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An Entrepreneur’s Guide to Personal Finances

Tuesday, October 13, 2020   (0 Comments)
Posted by: Abbey Kwiat
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Does the company you founded have a written mission statement and the steps required to achieve it? If you are running a successful startup, the answer is most likely yes.   

Now be honest, do you have a similarly written plan for your personal finances? Have you taken a close look at where you are today, what you are spending now, and how your financial plan will determine your future lifestyle?  

The truth is that most entrepreneurs simply do not have time to manage their personal finances.  You are probably confident that a life-changing sum may be coming your way upon exit.  But with all the work needed to reach this goal – long hours, personal investments, overseeing your team – it is hard to find any time to manage and prepare for your financial success.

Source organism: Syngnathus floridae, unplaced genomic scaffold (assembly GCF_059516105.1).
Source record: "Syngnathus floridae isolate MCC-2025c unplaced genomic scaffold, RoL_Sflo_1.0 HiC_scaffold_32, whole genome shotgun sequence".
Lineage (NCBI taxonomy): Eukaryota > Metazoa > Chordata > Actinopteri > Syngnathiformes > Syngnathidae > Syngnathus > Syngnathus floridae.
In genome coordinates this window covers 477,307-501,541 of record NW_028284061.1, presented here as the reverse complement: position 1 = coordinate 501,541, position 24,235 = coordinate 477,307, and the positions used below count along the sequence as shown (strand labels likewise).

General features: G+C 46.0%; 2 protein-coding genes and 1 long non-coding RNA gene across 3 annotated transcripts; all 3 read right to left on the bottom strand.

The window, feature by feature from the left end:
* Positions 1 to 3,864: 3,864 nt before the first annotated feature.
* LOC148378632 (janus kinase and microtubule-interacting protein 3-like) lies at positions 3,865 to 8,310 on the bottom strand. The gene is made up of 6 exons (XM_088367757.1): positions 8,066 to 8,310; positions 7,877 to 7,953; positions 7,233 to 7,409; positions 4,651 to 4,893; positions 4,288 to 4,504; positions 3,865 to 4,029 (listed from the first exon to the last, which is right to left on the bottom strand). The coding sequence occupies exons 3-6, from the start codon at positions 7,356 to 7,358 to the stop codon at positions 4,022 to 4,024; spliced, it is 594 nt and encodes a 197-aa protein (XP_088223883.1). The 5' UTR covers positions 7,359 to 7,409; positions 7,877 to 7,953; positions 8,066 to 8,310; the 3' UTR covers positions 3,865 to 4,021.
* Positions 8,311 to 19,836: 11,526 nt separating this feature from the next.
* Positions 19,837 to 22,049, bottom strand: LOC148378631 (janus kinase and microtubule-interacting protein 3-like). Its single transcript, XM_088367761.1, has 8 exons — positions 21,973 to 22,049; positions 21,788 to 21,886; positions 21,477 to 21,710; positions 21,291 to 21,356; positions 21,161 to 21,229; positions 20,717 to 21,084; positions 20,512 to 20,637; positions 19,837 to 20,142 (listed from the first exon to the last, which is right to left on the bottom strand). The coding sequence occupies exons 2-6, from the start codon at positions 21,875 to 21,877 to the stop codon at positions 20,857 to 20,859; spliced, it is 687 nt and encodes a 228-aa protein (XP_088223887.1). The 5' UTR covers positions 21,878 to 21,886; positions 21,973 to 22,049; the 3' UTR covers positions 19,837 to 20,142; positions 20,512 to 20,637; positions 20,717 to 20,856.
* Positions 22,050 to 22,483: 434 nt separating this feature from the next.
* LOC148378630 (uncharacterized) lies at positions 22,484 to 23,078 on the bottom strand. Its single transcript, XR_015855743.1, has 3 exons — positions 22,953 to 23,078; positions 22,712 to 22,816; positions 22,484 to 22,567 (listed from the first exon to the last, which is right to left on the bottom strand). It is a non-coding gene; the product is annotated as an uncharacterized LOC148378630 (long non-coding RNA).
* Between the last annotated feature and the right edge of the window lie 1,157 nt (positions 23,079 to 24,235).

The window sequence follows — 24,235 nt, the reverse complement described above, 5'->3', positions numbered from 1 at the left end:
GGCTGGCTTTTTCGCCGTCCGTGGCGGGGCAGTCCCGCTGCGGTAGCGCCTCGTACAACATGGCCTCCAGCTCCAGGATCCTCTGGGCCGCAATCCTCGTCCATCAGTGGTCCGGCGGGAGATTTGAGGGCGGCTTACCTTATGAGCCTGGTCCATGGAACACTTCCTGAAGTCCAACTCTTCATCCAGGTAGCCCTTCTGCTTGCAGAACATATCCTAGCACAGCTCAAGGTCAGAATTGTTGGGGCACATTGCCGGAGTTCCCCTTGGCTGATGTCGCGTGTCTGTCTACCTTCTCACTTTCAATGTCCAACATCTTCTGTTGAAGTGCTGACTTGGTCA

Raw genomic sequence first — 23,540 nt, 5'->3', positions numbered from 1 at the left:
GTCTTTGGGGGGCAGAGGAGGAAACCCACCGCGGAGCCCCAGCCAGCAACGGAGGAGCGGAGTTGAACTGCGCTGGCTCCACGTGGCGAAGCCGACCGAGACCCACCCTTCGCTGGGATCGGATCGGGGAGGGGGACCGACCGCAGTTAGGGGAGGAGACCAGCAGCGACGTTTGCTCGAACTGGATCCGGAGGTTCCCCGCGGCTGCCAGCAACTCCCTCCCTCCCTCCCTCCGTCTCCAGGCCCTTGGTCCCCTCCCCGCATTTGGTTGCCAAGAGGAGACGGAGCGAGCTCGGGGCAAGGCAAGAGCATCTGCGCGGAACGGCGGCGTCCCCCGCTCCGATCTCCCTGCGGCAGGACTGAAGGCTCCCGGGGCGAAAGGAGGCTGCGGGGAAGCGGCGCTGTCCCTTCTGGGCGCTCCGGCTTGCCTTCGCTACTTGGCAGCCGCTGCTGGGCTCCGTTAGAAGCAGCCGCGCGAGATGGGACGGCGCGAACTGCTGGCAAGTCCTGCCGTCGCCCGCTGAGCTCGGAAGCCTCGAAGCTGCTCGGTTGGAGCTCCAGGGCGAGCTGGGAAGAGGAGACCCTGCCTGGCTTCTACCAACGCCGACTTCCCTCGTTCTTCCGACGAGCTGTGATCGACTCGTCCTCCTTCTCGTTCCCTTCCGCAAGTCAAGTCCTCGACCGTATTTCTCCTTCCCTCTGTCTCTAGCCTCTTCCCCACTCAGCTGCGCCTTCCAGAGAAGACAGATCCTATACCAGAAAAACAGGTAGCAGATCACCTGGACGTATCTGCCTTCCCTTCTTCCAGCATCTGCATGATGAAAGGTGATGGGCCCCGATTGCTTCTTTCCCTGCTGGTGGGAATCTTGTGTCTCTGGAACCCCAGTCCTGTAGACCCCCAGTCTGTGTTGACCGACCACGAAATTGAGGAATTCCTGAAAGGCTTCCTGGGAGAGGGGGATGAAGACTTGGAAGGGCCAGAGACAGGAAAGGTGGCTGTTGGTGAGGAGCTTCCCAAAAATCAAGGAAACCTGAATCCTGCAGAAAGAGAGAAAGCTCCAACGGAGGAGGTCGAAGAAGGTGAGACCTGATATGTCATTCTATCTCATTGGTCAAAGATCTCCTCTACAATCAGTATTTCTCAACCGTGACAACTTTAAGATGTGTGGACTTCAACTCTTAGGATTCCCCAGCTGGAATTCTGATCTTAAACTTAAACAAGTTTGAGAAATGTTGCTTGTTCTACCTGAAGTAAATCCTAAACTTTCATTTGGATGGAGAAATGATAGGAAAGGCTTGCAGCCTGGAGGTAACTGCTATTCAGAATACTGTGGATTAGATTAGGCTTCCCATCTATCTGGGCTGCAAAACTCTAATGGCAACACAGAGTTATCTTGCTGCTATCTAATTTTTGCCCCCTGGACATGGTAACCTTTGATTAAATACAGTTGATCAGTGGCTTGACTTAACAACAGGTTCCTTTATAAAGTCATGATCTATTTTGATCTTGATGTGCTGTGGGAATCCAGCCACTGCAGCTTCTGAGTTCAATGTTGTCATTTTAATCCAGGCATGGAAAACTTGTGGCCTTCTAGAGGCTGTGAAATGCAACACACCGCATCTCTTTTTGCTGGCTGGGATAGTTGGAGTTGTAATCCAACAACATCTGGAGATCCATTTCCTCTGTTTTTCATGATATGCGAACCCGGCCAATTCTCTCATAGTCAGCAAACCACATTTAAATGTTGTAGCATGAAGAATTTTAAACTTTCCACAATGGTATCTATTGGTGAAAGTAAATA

Founders like you face a unique set of challenges. It is no surprise that many find themselves at the cusp of realizing their dream of a liquidity event only to realize that, “wait… I have not prepared for this at all!”

The good news is that you are not the first entrepreneur to come to the realization that planning your personal finances will lead to the lifestyle you want.  Others have already experienced these challenges before you, leaving a framework of solutions we can apply to your specific needs.  

Four major challenges: Time, Team, Tax, and Trust(s)

By applying the solutions covered in this guide you can: have more time, pay less tax, rely on a team of specialists, and trust that your legacy will be secured.

Here are four challenges faced by entrepreneurs and impactful solutions. 

Challenge #1: Time

One of the modern facts of life is that nobody has any time.  In theory, new technology should help us save time.  But better technology means higher expectations, and higher expectations create more work.  This is even more true for a busy entrepreneur like yourself who is constantly at work building your company.

You can gain back control of time via one of the oldest technologies: your money.  Imagine you could invest in a way that allowed you to wake up every morning and say: “I can do whatever I want today.” Personal financial planning gives you options.  Retire early, build another company, live without financial stress; any of these goals can be achieved once you get started. 

Solution: Your financial planning relationship